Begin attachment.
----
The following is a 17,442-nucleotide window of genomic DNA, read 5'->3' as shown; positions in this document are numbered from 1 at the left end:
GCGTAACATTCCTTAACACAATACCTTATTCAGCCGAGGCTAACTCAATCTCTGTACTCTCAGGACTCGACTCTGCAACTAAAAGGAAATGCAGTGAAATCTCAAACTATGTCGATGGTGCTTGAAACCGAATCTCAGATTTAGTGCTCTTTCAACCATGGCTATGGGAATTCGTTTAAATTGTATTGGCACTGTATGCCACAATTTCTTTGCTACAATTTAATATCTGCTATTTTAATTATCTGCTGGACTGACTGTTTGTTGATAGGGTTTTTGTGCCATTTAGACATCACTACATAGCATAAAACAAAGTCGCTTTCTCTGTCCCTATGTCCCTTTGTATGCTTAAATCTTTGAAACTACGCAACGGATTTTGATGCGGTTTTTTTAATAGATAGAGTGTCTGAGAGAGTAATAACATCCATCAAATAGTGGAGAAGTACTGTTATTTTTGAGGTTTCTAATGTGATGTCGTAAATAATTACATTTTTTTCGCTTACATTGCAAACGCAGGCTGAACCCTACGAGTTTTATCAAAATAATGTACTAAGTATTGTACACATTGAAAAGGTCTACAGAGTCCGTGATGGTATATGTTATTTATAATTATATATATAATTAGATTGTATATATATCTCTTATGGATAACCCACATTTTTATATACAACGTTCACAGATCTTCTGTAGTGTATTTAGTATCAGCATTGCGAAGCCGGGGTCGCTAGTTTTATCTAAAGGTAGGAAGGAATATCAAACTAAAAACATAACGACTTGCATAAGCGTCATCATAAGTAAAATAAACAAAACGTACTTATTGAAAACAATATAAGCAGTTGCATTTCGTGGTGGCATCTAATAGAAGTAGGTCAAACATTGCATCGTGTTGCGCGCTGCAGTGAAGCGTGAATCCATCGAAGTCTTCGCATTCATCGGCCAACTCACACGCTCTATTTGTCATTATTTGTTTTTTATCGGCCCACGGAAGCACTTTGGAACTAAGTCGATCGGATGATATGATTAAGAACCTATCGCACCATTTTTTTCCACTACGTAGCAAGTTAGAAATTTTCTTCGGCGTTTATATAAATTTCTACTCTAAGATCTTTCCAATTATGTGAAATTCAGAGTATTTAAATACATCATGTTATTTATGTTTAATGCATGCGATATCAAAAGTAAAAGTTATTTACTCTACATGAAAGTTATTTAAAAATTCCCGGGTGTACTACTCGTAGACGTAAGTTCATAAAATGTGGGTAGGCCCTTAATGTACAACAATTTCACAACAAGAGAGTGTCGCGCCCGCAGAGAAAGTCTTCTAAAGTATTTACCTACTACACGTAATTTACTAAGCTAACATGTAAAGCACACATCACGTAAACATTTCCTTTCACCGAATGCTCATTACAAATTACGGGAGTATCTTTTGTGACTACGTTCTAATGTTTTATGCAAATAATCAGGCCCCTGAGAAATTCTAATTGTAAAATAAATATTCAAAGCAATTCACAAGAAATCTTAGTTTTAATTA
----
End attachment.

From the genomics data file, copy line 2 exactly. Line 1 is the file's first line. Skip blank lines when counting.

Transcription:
GCGTAACATTCCTTAACACAATACCTTATTCAGCCGAGGCTAACTCAATCTCTGTACTCTCAGGACTCGACTCTGCAACTAAAAGGAAATGCAGTGAAATCTCAAACTATGTCGATGGTGCTTGAAACCGAATCTCAGATTTAGTGCTCTTTCAACCATGGCTATGGGAATTCGTTTAAATTGTATTGGCACTGTATGCCACAATTTCTTTGCTACAATTTAATATCTGCTATTTTAATTATCTGCTGGACTGACTGTTTGTTGATAGGGTTTTTGTGCCATTTAGACATCACTACATAGCATAAAACAAAGTCGCTTTCTCTGTCCCTATGTCCCTTTGTATGCTTAAATCTTTGAAACTACGCAACGGATTTTGATGCGGTTTTTTTAATAGATAGAGTGTCTGAGAGAGTAATAACATCCATCAAATAGTGGAGAAGTACTGTTATTTTTGAGGTTTCTAATGTGATGTCGTAAATAATTACATTTTTTTCGCTTACATTGCAAACGCAGGCTGAACCCTACGAGTTTTATCAAAATAATGTACTAAGTATTGTACACATTGAAAAGGTCTACAGAGTCCGTGATGGTATATGTTATTTATAATTATATATATAATTAGATTGTATATATATCTCTTATGGATAACCCACATTTTTATATACAACGTTCACAGATCTTCTGTAGTGTATTTAGTATCAGCATTGCGAAGCCGGGGTCGCTAGTTTTATCTAAAGGTAGGAAGGAATATCAAACTAAAAACATAACGACTTGCATAAGCGTCATCATAAGTAAAATAAACAAAACGTACTTATTGAAAACAATATAAGCAGTTGCATTTCGTGGTGGCATCTAATAGAAGTAGGTCAAACATTGCATCGTGTTGCGCGCTGCAGTGAAGCGTGAATCCATCGAAGTCTTCGCATTCATCGGCCAACTCACACGCTCTATTTGTCATTATTTGTTTTTTATCGGCCCACGGAAGCACTTTGGAACTAAGTCGATCGGATGATATGATTAAGAACCTATCGCACCATTTTTTTCCACTACGTAGCAAGTTAGAAATTTTCTTCGGCGTTTATATAAATTTCTACTCTAAGATCTTTCCAATTATGTGAAATTCAGAGTATTTAAATACATCATGTTATTTATGTTTAATGCATGCGATATCAAAAGTAAAAGTTATTTACTCTACATGAAAGTTATTTAAAAATTCCCGGGTGTACTACTCGTAGACGTAAGTTCATAAAATGTGGGTAGGCCCTTAATGTACAACAATTTCACAACAAGAGAGTGTCGCGCCCGCAGAGAAAGTCTTCTAAAGTATTTACCTACTACACGTAATTTACTAAGCTAACATGTAAAGCACACATCACGTAAACATTTCCTTTCACCGAATGCTCATTACAAATTACGGGAGTATCTTTTGTGACTACGTTCTAATGTTTTATGCAAATAATCAGGCCCCTGAGAAATTCTAATTGTAAAATAAATATTCAAAGCAATTCACAAGAAATCTTAGTTTTAATTA